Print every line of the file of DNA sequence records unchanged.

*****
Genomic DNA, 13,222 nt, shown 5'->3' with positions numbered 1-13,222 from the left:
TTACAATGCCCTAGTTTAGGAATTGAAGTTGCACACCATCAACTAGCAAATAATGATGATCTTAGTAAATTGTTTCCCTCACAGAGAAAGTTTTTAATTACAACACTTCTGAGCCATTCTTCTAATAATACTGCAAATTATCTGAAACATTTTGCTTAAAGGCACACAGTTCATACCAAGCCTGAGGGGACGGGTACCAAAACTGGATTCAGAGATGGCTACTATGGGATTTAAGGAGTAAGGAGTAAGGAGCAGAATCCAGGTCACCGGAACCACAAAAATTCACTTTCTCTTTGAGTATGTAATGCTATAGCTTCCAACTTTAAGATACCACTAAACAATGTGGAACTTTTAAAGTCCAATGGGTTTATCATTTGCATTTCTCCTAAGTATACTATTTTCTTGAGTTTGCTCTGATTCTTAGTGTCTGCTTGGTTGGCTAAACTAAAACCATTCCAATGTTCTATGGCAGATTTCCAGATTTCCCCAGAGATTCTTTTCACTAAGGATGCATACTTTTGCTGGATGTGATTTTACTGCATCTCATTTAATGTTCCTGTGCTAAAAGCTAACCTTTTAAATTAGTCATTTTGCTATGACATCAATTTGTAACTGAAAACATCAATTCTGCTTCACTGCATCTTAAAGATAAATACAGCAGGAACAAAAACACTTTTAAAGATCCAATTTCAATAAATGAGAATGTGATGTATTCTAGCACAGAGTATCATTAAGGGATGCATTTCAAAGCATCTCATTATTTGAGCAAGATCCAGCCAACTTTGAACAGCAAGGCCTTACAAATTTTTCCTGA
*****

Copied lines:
Genomic DNA, 13,222 nt, shown 5'->3' with positions numbered 1-13,222 from the left:
TTACAATGCCCTAGTTTAGGAATTGAAGTTGCACACCATCAACTAGCAAATAATGATGATCTTAGTAAATTGTTTCCCTCACAGAGAAAGTTTTTAATTACAACACTTCTGAGCCATTCTTCTAATAATACTGCAAATTATCTGAAACATTTTGCTTAAAGGCACACAGTTCATACCAAGCCTGAGGGGACGGGTACCAAAACTGGATTCAGAGATGGCTACTATGGGATTTAAGGAGTAAGGAGTAAGGAGCAGAATCCAGGTCACCGGAACCACAAAAATTCACTTTCTCTTTGAGTATGTAATGCTATAGCTTCCAACTTTAAGATACCACTAAACAATGTGGAACTTTTAAAGTCCAATGGGTTTATCATTTGCATTTCTCCTAAGTATACTATTTTCTTGAGTTTGCTCTGATTCTTAGTGTCTGCTTGGTTGGCTAAACTAAAACCATTCCAATGTTCTATGGCAGATTTCCAGATTTCCCCAGAGATTCTTTTCACTAAGGATGCATACTTTTGCTGGATGTGATTTTACTGCATCTCATTTAATGTTCCTGTGCTAAAAGCTAACCTTTTAAATTAGTCATTTTGCTATGACATCAATTTGTAACTGAAAACATCAATTCTGCTTCACTGCATCTTAAAGATAAATACAGCAGGAACAAAAACACTTTTAAAGATCCAATTTCAATAAATGAGAATGTGATGTATTCTAGCACAGAGTATCATTAAGGGATGCATTTCAAAGCATCTCATTATTTGAGCAAGATCCAGCCAACTTTGAACAGCAAGGCCTTACAAATTTTTCCTGA